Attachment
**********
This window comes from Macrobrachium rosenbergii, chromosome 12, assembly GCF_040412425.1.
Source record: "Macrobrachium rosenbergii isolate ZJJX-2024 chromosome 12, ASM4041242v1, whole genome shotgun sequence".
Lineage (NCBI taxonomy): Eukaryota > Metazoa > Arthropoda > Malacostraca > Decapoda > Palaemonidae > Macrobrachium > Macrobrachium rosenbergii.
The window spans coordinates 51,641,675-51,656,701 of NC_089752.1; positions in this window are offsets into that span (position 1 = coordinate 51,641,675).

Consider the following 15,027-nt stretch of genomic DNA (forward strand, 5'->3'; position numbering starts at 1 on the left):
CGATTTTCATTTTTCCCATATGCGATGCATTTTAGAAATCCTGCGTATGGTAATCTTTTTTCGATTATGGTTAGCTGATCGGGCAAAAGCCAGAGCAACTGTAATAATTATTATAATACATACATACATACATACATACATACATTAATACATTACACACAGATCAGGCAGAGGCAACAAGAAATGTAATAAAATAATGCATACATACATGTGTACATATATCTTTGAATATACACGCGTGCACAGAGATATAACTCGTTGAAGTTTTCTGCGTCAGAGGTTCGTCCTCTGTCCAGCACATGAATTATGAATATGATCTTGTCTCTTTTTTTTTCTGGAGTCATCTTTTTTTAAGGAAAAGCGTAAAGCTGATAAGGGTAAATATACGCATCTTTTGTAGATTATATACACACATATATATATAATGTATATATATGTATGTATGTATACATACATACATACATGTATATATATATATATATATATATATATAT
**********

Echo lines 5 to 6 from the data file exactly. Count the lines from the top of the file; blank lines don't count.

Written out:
Consider the following 15,027-nt stretch of genomic DNA (forward strand, 5'->3'; position numbering starts at 1 on the left):
CGATTTTCATTTTTCCCATATGCGATGCATTTTAGAAATCCTGCGTATGGTAATCTTTTTTCGATTATGGTTAGCTGATCGGGCAAAAGCCAGAGCAACTGTAATAATTATTATAATACATACATACATACATACATACATACATTAATACATTACACACAGATCAGGCAGAGGCAACAAGAAATGTAATAAAATAATGCATACATACATGTGTACATATATCTTTGAATATACACGCGTGCACAGAGATATAACTCGTTGAAGTTTTCTGCGTCAGAGGTTCGTCCTCTGTCCAGCACATGAATTATGAATATGATCTTGTCTCTTTTTTTTTCTGGAGTCATCTTTTTTTAAGGAAAAGCGTAAAGCTGATAAGGGTAAATATACGCATCTTTTGTAGATTATATACACACATATATATATAATGTATATATATGTATGTATGTATACATACATACATACATGTATATATATATATATATATATATATATAT